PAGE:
Winter is usually a time to snuggle up and stay warm, and this includes our pets too. When the temperatures drop and the ground is blanketed in snow, pet parents will need to change their furry one’s daily routine to keep them happy, safe, and warm until spring comes along.
Here are some winter care tips to make this winter a lovely one for both you and your pet!
When your pet is outside, always keep an eye on them, and make sure they have access to an enclosed shelter with enough food and water if they are out for an extended amount of time. After being outside, blankets and heavy towels are a terrific method to keep your pet warm.
In order to protect you and your four-legged friend from weather-related dangers. You will want to limit their time outside and this includes walks. Even long-haired breeds can be vulnerable to the cold when exposed for long periods. Short-haired breeds can be more susceptible to changes in temperature, and smaller pets can get colder faster as they are more likely to come in contact with the snow.
Darkness makes it more difficult to spot threats, so it’s safer to walk or play during the day. If you have to be outside at night, use LED collars, hi-vis leashes, and reflective jackets to help ensure that both you and your pet are noticed.
When your pet is out and about, their fur will usually keep them warm, but pets with thin coats as well as those that are older or sick may be more sensitive to the cold. A winter jacket is recommended to keep them warm on chilly outings.
Before and after walks check their paws for any signs of damage, including cracked pads or bleeding. Dry their feet, legs, and tummy completely after they’ve spent time outside to help remove snow, road salt, and any other chemicals.
Dog booties will help protect your furry friend from potentially dangerous chemicals, such as antifreeze and de-icers. Some de-icers out there are labelled as pet-friendly, but most are not. Your pet can get sick if they lick any chemicals off their fur.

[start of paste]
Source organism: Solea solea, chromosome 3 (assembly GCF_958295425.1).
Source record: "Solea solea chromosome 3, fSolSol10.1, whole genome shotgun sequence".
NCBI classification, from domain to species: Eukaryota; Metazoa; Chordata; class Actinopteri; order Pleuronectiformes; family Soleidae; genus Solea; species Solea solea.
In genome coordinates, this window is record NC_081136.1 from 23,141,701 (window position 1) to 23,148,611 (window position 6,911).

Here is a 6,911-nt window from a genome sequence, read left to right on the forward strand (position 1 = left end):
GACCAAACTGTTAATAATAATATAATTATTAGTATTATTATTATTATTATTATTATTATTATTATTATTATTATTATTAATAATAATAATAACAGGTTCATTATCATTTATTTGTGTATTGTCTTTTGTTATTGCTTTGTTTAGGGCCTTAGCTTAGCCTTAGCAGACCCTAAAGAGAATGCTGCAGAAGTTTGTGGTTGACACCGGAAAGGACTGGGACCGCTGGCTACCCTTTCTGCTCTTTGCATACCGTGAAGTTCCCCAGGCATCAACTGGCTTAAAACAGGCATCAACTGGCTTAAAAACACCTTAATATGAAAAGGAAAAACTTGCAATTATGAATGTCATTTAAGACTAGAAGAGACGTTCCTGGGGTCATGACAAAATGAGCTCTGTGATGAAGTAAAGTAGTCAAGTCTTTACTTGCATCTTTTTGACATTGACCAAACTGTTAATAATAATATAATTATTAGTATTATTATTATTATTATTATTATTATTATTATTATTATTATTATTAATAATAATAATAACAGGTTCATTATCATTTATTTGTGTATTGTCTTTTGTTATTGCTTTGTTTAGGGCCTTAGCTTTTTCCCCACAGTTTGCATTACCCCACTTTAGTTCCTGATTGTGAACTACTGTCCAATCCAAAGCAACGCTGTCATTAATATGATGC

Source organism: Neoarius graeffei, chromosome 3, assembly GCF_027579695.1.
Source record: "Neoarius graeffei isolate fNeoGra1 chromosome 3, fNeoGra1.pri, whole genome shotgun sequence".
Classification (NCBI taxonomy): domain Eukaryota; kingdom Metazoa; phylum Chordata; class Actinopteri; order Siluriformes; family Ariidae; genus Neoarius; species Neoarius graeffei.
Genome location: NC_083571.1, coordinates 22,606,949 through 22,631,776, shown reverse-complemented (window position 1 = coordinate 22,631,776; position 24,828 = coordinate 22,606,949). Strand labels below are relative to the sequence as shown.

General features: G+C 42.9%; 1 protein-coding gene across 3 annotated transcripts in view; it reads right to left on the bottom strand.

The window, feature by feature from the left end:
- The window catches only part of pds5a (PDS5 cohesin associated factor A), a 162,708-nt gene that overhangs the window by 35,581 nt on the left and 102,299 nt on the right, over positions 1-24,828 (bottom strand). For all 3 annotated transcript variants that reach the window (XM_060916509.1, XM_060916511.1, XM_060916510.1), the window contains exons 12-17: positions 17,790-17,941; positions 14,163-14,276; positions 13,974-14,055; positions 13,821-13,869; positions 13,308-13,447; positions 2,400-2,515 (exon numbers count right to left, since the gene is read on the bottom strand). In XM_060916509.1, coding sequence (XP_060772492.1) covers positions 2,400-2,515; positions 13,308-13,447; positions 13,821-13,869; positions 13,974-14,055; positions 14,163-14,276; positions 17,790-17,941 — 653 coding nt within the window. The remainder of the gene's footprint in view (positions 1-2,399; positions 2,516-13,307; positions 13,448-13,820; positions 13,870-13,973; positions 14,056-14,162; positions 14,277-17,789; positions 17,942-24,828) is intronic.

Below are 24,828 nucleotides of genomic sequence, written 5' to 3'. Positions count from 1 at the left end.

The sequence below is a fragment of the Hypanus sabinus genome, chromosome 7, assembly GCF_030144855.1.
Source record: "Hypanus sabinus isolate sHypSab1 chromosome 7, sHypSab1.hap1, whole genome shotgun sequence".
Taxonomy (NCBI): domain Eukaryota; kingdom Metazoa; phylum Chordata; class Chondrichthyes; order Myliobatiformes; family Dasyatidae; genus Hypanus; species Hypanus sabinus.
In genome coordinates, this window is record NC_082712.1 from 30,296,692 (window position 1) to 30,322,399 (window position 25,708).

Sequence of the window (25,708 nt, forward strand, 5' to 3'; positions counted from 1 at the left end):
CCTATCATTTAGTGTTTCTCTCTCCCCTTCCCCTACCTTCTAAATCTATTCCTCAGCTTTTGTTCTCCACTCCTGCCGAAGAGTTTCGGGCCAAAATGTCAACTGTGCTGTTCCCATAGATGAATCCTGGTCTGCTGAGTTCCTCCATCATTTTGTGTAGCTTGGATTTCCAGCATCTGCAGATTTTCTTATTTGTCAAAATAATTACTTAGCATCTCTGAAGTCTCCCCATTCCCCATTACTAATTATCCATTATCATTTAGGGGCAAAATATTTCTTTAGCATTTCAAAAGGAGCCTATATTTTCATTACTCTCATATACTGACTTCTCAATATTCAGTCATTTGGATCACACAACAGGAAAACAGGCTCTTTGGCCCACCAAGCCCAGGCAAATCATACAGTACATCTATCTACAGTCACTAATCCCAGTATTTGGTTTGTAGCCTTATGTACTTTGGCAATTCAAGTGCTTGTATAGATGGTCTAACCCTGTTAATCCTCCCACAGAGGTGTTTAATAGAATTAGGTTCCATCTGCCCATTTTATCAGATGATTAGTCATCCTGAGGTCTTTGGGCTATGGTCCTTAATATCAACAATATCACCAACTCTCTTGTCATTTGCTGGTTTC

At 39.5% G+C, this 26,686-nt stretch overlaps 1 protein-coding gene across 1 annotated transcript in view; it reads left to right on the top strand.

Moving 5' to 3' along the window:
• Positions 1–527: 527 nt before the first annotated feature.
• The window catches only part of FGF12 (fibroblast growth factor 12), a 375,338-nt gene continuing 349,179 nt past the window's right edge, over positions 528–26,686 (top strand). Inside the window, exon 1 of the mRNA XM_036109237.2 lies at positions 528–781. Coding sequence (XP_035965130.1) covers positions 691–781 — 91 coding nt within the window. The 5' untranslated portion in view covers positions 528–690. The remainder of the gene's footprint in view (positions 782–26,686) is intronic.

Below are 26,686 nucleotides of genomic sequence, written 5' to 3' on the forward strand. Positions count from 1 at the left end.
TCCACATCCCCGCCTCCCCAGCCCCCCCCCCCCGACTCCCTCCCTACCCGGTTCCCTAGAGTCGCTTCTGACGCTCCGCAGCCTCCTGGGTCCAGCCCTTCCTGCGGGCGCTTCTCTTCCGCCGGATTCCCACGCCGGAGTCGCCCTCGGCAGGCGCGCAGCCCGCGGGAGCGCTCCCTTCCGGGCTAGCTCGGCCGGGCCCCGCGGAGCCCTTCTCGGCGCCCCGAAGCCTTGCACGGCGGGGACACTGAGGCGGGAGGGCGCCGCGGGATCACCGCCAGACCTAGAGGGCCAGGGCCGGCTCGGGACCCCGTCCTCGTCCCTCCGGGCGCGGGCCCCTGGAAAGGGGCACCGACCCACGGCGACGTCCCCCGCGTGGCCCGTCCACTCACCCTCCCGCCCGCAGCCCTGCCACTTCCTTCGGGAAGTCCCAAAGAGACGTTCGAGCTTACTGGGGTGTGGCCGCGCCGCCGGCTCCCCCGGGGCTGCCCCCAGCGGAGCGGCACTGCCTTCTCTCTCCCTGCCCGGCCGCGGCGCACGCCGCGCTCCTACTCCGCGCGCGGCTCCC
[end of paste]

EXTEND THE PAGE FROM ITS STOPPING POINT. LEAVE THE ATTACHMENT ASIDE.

In cold and wet weather, cats will often seek cover beneath automobiles, or even jump under the hood to be near a heated engine. Before starting your automobile, always check for unexpected guests who may have gotten inside or under the hood.
Keeping your pet indoors during the winter months will help keep them safe from outside threats during the season, but there are also measures you can take while indoors to help combat the winter chill.
Over the winter months, some additional blankets for their bed will keep your pet warm and comfy.
To help them feel comfortable, lift the bed off the ground and add an additional blanket. However, don’t put the bed too high, as chilly temperatures can be especially hard on senior dogs and cats with aching joints.
Your pet still needs exercise and stimulation to keep them entertained. A bored pet can act out, resulting in behavioural issues. Get some new toys and be sure to play on a regular basis, especially if they aren’t out as much during the winter. Cats are most active at dawn and dusk (peak hunting time), so make an effort to play with them during those times.
Cold weather can be harder on both senior pets and younger ones, as well as pets with underlying health conditions, as they have a more difficult time regulating their body temperature. Be mindful of keeping a healthy exercise regime during winter without overdoing it.
Be extra careful with them as they may get tired faster and show signs of discomfort. Rigidity, licking particular joints, trouble going up or downstairs, eating slowly, and obvious behavioural changes are a few signs to watch out for.
In the winter, pets can get lost because snow and ice can mask known odours that would help them find their way home. Your pet should be wearing a well-fitted collar with updated contact information. You should ensure your pet is microchipped and files are current with up-to-date information, and that they are registered with Animal Services in your local municipality.
Some medical conditions, such as arthritis, may worsen with lower temperatures. In cold weather, pets with diabetes or heart illness may have difficulty controlling their body temperature; it is important to take your pet to the veterinarian for any issues that may arise. Adult pets should routinely visit the vet, and senior pets are generally on a bi-annual schedule to stay on top of any potential health issues.
As a final word, the best winter care tip we can give you is to keep a close eye on your pet and show them lots of love! There’s nothing like cuddles to keep your furry friend happy. We hope these tips help you have a fun and lovely winter season!
If your four-legged friend is showing signs of distress, changes in behaviour, or any symptoms, contact your vet right away.
We hope this article has proved informative! Please contact the team at Wellesley if you have any further questions or concerns about pet parasites. We recommend you take the time to talk in detail with one of our licensed veterinarians. They will provide the best suggestions and strategies for your pet. For an appointment, please contact us at 416-966-1830.
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